While I was gone, the melting snow load on the roof of the building flooded the entire kitchen. Thankfully, Libby, our capable kitchen manager, didn’t have the heart to call me. She handled the disaster herself. 

By the end of our first full year, I’d tallied just five days off--and missed one of the biggest winters on record in Tahoe. And it was all worth it. 


Birthing the right kind of brand


I’d gone to business school and had even owned other café concepts, but until I opened Coffeebar Truckee, I didn’t know what it meant to own a “community café” I learned the true definition when one of our customers wrote me a letter, telling me that Coffeebar saved his life.  

The father of two, he was in the throes of a devastating divorce and Coffeebar became his home away from home. He stopped in, at minimum, three to four times a day. A couple of those visits included an espresso or two. In his letter, he told me that those caffeine-and-conversation moments lifted him up enough to enable him to weather his personal storm. He not only remained a great customer but became an investor in our second location. 

I quickly came to understand that people were just as likely to come in to see their Coffeebar friends as they were to get a cup of coffee. They dropped by for a hug or a short conversation. There was a lot of loving energy in the store, and people craved that energy—sometimes even more than the caffeine or the crepe.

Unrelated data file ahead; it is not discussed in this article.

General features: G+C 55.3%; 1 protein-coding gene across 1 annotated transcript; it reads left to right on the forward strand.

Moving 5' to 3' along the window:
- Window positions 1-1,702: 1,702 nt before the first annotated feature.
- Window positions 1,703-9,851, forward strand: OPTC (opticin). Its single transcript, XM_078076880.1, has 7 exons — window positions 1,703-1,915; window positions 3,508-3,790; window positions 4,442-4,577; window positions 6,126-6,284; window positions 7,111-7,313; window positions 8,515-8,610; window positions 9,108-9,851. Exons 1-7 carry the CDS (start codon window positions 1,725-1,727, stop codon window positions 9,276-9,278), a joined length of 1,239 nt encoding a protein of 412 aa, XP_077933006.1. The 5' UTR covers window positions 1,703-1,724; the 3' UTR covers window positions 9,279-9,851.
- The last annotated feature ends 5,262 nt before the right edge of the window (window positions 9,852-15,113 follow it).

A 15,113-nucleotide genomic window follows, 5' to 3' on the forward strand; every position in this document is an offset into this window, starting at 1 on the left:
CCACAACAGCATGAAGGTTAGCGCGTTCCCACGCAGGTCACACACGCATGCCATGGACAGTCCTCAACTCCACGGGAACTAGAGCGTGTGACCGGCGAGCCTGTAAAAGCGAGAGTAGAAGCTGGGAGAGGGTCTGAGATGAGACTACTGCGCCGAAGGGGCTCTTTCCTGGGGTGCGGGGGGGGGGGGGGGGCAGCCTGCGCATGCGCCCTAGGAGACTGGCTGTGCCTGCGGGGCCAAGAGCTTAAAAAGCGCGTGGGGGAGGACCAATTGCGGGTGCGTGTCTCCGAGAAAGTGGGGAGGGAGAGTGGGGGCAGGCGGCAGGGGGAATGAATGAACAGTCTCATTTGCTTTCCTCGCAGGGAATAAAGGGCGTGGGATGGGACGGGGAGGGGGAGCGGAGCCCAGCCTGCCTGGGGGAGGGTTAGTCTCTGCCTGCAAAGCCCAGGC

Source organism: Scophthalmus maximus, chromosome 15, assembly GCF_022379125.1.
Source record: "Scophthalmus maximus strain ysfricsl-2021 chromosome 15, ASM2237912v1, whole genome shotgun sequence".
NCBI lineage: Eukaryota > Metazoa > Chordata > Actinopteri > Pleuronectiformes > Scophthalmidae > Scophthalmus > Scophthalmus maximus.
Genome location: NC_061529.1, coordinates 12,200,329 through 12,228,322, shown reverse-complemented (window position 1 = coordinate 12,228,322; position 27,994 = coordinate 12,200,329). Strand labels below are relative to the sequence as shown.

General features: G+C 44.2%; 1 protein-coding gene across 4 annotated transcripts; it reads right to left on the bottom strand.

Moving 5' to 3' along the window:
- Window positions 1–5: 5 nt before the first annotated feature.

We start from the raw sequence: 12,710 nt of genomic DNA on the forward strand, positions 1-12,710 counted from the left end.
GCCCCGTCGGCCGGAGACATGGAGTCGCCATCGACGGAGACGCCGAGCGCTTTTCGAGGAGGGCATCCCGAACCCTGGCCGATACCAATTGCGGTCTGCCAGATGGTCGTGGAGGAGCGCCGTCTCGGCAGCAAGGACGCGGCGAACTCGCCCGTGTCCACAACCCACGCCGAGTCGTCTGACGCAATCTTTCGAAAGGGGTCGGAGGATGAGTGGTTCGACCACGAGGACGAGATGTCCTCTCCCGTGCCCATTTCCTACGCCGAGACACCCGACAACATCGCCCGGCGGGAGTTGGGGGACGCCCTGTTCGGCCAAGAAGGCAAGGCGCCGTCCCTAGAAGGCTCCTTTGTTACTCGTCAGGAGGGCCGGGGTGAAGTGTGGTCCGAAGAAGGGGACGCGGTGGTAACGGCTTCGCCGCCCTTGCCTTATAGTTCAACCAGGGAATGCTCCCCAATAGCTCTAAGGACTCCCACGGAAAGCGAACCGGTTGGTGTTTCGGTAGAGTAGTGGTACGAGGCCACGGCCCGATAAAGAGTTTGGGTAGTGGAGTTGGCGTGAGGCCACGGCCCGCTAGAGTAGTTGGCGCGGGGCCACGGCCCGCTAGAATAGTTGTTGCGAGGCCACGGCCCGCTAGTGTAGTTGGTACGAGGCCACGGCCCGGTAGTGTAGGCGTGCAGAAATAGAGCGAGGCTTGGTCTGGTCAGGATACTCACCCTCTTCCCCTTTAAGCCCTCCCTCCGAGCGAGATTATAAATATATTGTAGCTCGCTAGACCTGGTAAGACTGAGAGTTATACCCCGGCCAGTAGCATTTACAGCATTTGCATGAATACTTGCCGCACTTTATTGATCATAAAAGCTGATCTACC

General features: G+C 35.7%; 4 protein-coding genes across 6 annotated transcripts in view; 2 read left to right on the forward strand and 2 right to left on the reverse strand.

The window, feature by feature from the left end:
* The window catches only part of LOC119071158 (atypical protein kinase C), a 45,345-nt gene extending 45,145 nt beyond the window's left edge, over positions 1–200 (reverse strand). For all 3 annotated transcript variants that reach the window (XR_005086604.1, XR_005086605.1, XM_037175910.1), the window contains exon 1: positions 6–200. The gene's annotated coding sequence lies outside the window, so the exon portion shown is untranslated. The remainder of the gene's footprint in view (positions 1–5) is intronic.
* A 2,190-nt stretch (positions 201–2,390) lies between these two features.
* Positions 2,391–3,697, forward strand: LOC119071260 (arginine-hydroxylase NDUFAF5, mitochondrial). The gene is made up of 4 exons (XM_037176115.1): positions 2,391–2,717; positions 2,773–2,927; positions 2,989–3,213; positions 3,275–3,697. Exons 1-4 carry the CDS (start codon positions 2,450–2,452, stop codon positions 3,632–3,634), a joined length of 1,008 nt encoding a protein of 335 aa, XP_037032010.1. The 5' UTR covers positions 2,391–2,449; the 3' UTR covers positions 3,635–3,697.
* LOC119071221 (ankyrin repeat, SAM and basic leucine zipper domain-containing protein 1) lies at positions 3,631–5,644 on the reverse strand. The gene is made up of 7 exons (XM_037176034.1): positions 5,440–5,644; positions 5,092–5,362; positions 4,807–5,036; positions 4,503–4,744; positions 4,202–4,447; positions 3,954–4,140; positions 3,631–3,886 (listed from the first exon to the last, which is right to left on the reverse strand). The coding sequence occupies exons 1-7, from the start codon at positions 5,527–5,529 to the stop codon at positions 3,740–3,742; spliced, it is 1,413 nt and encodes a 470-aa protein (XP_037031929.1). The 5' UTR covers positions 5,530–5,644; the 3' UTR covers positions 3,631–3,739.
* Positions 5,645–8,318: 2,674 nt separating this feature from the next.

I think it’s because I didn’t try to “edit” the way people used our cafes or manage the experiences they wanted to have there. Our customers educated us—showing us what they valued most about our business. It was eye-opening to witness them affirm our vision...and then expand on it. I’ve always said that Coffeebar runs more on heart and less on bottom line. 

During our first three years, I made coffee almost daily, coming to know every single drink and what each customer wanted before they even walked in the door. I also knew who their kids were, what they studied in school, and what they were passionate about. We threw free parties just for fun, with live music and dancing on our patio. I cooked fresh pasta for family-style meals. We supported local non-profits like High Fives, a foundation started by a professional skier who’d overcome a life-changing injury, and the Truckee Humane Society, who held a pet adoption event in our parking lot following a month-long art show and fundraiser. We even had fancy, multi-course pop-up dinners with local chefs.